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Discuss whether economic efficiency as described in text books is likely to be able to be achieved in practice

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Introduction

2. Discuss whether economic efficiency as described in text books is likely to be able to be achieved in practice. A. Economic efficiency refers to the allocation of resources to maximize consumer satisfaction at maximum opportunity cost. Efficiency can be classed into two sorts: allocative efficiency and productive efficiency of which the latter is concerned with production taking place at minimum average cost. Productive efficiency theoretically exists absolutely in a perfectly competitive market. This is the market structure where forces of demand and supply determine price so firms are price takers and competitive pressures make these short-run profit maximizing firms produce at lowest average cost of production. However in reality, a market structure of perfect competition does not exist because the model of perfect competition is based on the assumptions that factors of production are perfectly mobile, there is perfect information, there are no barriers to entry and exit and that externalities are non-exist. However in a real situation these aspects are not possible and hence firms cannot be perfectly competitive but will only become as near as possible the like of the model. ...read more.

Middle

When the price consumers pay for a product is equal to the marginal cost of producing it, the use of resources is said to be allocatively efficient. This is theoretically an ideal level of output but the theory assumes that marginal costs in all industries are identical. But in practice this is not the case nor is it entirely possible. Different industries and even firms will have different marginal costs due to differences in variable or fixed costs and hence in reality prices cannot be equalized with marginal cost and hence allocative efficiency is not achieved. Also there are factors with ordinal measures that are significant for resource allocation. For example, satisfaction itself. Consumer satisfaction cannot be given absolute cardinal values. Some products such as the differentiated products produced by imperfectly competitive firms can give 'upon consumers' tastes and preferences. Therefore consumers value variety and the price that they pay, which exceeds the marginal cost of producing it, could well reflect this value (even if the value is not a fixed number). ...read more.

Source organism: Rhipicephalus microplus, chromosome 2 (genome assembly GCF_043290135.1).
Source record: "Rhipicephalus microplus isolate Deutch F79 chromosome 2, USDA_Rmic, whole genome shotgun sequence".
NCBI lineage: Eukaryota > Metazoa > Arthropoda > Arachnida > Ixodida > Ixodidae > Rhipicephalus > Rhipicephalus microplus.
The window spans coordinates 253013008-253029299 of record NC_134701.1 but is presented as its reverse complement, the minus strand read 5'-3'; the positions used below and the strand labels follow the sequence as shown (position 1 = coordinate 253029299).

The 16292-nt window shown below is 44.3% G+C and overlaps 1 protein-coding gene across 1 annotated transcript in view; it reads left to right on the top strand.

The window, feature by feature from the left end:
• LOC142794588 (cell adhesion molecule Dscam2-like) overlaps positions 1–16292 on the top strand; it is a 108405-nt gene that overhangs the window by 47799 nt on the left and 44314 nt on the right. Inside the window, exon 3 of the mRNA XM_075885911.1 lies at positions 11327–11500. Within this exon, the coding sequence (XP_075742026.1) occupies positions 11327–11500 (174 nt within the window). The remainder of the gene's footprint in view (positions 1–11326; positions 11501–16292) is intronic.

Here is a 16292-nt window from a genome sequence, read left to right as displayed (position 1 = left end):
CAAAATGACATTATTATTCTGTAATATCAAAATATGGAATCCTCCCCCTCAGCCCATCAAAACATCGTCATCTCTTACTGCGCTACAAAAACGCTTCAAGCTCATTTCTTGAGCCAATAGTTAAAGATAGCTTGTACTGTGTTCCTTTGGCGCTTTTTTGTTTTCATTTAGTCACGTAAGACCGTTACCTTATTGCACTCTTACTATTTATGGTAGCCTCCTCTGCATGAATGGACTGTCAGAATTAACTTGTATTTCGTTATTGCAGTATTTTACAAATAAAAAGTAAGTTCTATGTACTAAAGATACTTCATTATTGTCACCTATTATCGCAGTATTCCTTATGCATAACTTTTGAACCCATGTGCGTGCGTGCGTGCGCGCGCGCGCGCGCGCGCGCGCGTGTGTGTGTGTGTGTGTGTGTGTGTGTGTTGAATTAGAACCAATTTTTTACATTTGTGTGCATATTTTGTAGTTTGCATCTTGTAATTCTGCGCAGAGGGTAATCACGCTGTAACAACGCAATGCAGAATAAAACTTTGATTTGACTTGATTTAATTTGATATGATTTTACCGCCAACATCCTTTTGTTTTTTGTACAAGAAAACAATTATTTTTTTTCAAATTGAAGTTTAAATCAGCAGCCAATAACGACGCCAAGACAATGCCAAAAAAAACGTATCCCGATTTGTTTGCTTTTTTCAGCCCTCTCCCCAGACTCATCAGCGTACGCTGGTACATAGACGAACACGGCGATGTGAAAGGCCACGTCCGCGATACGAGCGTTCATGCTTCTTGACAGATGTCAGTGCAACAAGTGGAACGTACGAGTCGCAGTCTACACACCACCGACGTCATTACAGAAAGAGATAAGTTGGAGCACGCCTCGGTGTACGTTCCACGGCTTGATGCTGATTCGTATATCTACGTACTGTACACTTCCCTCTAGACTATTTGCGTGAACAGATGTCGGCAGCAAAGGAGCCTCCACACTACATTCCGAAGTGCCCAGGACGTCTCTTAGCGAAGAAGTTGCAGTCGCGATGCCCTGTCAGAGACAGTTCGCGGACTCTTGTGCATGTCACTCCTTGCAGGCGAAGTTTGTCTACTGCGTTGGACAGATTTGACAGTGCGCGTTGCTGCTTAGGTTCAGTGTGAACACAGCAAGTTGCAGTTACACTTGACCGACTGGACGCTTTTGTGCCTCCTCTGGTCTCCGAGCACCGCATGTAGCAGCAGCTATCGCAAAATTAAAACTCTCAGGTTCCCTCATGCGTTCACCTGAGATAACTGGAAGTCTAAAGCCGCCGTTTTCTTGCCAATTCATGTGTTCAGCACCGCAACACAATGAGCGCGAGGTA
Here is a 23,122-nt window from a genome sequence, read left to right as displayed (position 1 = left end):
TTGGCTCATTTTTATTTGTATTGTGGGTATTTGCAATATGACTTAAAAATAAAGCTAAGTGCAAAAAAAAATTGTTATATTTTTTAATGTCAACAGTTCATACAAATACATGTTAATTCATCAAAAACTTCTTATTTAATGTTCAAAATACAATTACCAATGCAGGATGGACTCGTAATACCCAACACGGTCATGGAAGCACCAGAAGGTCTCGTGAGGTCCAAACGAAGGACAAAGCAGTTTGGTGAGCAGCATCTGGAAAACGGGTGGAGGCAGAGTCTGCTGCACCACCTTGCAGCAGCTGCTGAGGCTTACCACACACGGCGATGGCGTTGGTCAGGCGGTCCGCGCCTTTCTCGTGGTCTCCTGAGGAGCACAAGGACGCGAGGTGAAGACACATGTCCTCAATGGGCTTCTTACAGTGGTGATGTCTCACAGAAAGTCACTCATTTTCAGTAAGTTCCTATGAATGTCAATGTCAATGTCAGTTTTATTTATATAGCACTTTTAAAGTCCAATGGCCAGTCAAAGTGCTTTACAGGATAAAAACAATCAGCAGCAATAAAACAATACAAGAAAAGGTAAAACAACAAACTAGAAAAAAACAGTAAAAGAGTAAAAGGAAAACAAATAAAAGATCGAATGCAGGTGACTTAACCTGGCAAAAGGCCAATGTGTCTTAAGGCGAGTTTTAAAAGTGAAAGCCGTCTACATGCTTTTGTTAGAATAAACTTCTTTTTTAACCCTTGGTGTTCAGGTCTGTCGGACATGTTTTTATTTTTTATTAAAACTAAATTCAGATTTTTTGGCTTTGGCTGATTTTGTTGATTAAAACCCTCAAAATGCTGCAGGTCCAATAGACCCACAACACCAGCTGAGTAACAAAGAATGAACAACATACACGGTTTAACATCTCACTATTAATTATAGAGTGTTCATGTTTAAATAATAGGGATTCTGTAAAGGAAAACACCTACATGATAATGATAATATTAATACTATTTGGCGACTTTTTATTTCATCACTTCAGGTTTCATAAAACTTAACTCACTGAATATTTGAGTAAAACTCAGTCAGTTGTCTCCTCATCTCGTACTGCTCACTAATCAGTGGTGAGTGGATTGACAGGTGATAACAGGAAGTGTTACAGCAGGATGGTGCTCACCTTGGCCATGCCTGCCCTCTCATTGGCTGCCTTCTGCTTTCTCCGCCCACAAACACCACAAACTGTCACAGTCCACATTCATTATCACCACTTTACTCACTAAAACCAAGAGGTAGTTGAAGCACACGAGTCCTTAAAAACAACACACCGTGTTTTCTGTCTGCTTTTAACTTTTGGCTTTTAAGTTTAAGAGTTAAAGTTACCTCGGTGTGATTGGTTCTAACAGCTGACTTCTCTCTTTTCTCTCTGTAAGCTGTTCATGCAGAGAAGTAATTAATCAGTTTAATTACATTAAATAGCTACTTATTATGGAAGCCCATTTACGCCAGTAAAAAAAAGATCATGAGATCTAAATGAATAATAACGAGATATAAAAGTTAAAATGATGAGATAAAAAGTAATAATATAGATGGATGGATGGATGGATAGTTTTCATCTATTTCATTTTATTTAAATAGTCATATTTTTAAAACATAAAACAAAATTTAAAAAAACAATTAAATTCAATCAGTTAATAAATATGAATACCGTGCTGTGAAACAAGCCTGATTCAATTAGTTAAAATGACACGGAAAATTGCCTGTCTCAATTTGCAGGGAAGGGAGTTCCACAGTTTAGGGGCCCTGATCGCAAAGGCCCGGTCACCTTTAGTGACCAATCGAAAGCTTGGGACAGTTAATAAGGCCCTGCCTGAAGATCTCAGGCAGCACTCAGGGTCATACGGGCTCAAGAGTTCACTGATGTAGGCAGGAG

Conclusion

For example, the soft-drink brand coca-cola is estimated to be the world's largest producer and the product is believed to be most consumed globally. The success was due to the company's successful advertising and introduction of the product even to the remote areas via vending machines. Consumer's satisfaction worldwide is increased by producing the drink and hence it can be argued that all resources are being allocated to this industry efficiently. But existence of basic needs unfulfilled around the globe and the potential health risks by consuming the soft drink as well as the increased pollution due to disposal of the number of cans and bottles would indicate that resources are inefficiently being allocated to this industry. Hence there exists allocative inefficiency. Scarce resources have alternative uses. Almost every use involves a number of complex costs and benefits to the society. The proper use of the resources is difficult to evaluate due to the existence of conflicts, different interests and ethical issues. Economic efficiency itself as described in text books carry assumptions that may not be entirely possible but this largely depends on how the people concerned view efficiency. ...read more.

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